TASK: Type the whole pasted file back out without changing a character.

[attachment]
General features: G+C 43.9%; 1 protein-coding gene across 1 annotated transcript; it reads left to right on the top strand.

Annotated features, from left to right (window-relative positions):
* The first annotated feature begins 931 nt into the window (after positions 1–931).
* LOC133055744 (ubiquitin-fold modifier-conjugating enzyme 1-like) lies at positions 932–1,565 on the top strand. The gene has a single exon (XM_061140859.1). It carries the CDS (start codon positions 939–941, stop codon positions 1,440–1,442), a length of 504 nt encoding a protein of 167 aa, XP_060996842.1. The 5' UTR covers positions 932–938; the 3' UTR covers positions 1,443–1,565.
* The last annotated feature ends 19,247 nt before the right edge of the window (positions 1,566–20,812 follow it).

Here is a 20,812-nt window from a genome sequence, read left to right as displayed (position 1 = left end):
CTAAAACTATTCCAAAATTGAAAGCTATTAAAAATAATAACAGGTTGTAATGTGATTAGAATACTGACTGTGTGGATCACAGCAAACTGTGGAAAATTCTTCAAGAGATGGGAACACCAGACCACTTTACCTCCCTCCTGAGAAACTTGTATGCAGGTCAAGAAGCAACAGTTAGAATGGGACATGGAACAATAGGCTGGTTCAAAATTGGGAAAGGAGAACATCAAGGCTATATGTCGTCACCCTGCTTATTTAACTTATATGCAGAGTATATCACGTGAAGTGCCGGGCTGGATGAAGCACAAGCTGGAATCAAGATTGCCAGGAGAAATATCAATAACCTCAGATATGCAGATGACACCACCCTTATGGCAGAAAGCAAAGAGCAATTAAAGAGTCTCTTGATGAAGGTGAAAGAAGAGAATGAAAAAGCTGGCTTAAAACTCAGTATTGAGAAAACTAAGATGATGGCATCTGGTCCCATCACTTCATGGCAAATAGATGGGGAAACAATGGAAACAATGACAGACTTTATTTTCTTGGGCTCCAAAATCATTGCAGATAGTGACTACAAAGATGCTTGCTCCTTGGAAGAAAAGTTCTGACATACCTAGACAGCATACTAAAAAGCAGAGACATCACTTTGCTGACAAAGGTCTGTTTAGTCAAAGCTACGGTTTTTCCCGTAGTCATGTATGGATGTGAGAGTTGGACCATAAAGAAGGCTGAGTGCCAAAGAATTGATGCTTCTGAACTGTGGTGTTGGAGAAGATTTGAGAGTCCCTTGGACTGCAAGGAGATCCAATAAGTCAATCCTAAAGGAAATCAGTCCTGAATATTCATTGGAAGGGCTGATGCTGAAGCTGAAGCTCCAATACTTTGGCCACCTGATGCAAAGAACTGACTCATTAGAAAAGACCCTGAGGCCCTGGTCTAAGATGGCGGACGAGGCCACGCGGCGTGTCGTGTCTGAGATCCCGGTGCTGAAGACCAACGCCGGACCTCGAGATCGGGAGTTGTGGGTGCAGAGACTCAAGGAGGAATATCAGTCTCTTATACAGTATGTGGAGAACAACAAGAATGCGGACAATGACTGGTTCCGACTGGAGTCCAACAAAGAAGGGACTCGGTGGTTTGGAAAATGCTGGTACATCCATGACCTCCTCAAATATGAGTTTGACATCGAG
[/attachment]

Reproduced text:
General features: G+C 43.9%; 1 protein-coding gene across 1 annotated transcript; it reads left to right on the top strand.

Annotated features, from left to right (window-relative positions):
* The first annotated feature begins 931 nt into the window (after positions 1–931).
* LOC133055744 (ubiquitin-fold modifier-conjugating enzyme 1-like) lies at positions 932–1,565 on the top strand. The gene has a single exon (XM_061140859.1). It carries the CDS (start codon positions 939–941, stop codon positions 1,440–1,442), a length of 504 nt encoding a protein of 167 aa, XP_060996842.1. The 5' UTR covers positions 932–938; the 3' UTR covers positions 1,443–1,565.
* The last annotated feature ends 19,247 nt before the right edge of the window (positions 1,566–20,812 follow it).

Here is a 20,812-nt window from a genome sequence, read left to right as displayed (position 1 = left end):
CTAAAACTATTCCAAAATTGAAAGCTATTAAAAATAATAACAGGTTGTAATGTGATTAGAATACTGACTGTGTGGATCACAGCAAACTGTGGAAAATTCTTCAAGAGATGGGAACACCAGACCACTTTACCTCCCTCCTGAGAAACTTGTATGCAGGTCAAGAAGCAACAGTTAGAATGGGACATGGAACAATAGGCTGGTTCAAAATTGGGAAAGGAGAACATCAAGGCTATATGTCGTCACCCTGCTTATTTAACTTATATGCAGAGTATATCACGTGAAGTGCCGGGCTGGATGAAGCACAAGCTGGAATCAAGATTGCCAGGAGAAATATCAATAACCTCAGATATGCAGATGACACCACCCTTATGGCAGAAAGCAAAGAGCAATTAAAGAGTCTCTTGATGAAGGTGAAAGAAGAGAATGAAAAAGCTGGCTTAAAACTCAGTATTGAGAAAACTAAGATGATGGCATCTGGTCCCATCACTTCATGGCAAATAGATGGGGAAACAATGGAAACAATGACAGACTTTATTTTCTTGGGCTCCAAAATCATTGCAGATAGTGACTACAAAGATGCTTGCTCCTTGGAAGAAAAGTTCTGACATACCTAGACAGCATACTAAAAAGCAGAGACATCACTTTGCTGACAAAGGTCTGTTTAGTCAAAGCTACGGTTTTTCCCGTAGTCATGTATGGATGTGAGAGTTGGACCATAAAGAAGGCTGAGTGCCAAAGAATTGATGCTTCTGAACTGTGGTGTTGGAGAAGATTTGAGAGTCCCTTGGACTGCAAGGAGATCCAATAAGTCAATCCTAAAGGAAATCAGTCCTGAATATTCATTGGAAGGGCTGATGCTGAAGCTGAAGCTCCAATACTTTGGCCACCTGATGCAAAGAACTGACTCATTAGAAAAGACCCTGAGGCCCTGGTCTAAGATGGCGGACGAGGCCACGCGGCGTGTCGTGTCTGAGATCCCGGTGCTGAAGACCAACGCCGGACCTCGAGATCGGGAGTTGTGGGTGCAGAGACTCAAGGAGGAATATCAGTCTCTTATACAGTATGTGGAGAACAACAAGAATGCGGACAATGACTGGTTCCGACTGGAGTCCAACAAAGAAGGGACTCGGTGGTTTGGAAAATGCTGGTACATCCATGACCTCCTCAAATATGAGTTTGACATCGAG